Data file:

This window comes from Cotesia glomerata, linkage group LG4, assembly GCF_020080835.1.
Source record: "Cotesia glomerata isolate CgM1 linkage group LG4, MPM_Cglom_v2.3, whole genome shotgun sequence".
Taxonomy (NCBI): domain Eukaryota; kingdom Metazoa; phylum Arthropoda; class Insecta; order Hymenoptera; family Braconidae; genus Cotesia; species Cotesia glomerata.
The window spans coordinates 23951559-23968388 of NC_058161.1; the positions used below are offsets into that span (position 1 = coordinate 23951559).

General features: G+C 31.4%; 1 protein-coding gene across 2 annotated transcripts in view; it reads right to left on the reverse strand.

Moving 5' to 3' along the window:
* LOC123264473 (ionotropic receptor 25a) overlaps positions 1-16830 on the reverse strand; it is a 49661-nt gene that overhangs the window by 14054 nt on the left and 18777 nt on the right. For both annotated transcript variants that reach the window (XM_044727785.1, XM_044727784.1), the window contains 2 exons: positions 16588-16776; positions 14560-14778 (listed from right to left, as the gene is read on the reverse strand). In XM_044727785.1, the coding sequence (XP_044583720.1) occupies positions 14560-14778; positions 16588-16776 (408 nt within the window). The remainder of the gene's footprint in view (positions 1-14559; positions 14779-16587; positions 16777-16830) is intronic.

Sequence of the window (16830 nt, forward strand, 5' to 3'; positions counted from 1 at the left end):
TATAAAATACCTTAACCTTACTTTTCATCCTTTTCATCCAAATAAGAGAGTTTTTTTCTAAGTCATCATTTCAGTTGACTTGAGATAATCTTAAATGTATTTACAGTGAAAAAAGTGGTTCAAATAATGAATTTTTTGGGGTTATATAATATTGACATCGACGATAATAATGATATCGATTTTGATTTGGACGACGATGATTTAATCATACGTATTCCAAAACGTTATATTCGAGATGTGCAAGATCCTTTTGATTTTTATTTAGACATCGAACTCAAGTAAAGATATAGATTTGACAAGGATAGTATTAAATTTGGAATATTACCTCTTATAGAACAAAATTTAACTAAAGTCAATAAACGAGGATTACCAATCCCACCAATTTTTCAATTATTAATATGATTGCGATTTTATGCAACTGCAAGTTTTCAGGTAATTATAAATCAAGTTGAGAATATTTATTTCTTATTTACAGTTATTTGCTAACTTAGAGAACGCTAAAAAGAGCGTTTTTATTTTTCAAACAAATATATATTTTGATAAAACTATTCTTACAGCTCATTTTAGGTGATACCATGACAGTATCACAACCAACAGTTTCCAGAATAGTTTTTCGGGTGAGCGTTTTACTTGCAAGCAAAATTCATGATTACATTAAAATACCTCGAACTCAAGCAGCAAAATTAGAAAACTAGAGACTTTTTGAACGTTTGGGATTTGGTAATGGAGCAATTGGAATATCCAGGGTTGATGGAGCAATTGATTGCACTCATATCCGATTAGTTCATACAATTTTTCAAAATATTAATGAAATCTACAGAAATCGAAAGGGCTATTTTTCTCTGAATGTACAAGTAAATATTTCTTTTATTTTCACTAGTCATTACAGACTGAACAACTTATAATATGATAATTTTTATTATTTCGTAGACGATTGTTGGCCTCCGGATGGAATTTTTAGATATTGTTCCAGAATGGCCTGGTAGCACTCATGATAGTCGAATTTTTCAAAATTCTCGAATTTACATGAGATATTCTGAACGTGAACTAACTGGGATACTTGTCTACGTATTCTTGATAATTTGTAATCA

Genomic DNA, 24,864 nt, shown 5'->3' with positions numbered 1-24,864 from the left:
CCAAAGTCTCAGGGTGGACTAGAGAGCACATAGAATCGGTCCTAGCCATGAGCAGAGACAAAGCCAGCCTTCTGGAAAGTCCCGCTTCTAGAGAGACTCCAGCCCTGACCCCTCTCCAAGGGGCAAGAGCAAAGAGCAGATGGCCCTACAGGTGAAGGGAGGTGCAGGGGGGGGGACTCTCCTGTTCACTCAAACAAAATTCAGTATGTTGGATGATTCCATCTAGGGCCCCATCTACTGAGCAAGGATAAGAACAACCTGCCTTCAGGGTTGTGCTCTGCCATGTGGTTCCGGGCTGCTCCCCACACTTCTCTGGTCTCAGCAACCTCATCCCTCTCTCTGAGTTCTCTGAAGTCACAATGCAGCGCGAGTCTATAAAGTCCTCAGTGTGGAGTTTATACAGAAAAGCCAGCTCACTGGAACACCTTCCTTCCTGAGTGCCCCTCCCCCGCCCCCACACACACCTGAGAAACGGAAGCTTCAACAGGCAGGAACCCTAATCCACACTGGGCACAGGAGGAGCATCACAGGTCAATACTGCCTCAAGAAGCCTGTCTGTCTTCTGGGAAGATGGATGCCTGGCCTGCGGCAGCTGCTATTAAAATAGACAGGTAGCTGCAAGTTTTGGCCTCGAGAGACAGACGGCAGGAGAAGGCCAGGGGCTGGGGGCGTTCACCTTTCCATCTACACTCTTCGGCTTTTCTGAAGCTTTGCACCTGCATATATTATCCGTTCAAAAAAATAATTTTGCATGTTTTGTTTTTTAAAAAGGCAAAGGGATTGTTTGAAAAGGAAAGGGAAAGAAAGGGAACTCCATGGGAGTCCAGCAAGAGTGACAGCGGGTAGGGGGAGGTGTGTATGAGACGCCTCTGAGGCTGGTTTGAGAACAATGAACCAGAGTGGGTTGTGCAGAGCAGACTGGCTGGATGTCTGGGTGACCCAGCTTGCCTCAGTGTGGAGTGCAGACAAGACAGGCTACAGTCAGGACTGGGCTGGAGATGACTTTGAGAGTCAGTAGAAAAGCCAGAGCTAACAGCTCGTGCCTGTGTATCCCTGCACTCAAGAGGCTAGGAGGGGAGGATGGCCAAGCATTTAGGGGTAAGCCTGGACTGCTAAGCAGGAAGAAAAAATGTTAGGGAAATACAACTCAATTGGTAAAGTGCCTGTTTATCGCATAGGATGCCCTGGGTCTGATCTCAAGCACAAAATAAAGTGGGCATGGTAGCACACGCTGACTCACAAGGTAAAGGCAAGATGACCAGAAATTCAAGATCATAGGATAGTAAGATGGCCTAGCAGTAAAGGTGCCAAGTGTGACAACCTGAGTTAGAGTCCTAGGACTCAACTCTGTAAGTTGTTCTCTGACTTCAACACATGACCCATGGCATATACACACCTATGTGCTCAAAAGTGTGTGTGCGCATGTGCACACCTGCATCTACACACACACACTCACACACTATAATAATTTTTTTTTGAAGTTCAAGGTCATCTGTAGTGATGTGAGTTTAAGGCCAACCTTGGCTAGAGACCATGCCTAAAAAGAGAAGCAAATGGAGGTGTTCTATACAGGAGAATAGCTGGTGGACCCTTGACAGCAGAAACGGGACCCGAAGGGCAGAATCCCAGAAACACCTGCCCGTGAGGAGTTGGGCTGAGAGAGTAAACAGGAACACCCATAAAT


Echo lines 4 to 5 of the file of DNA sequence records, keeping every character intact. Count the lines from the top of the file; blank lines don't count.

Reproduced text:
The window spans coordinates 23951559-23968388 of NC_058161.1; the positions used below are offsets into that span (position 1 = coordinate 23951559).

General features: G+C 31.4%; 1 protein-coding gene across 2 annotated transcripts in view; it reads right to left on the reverse strand.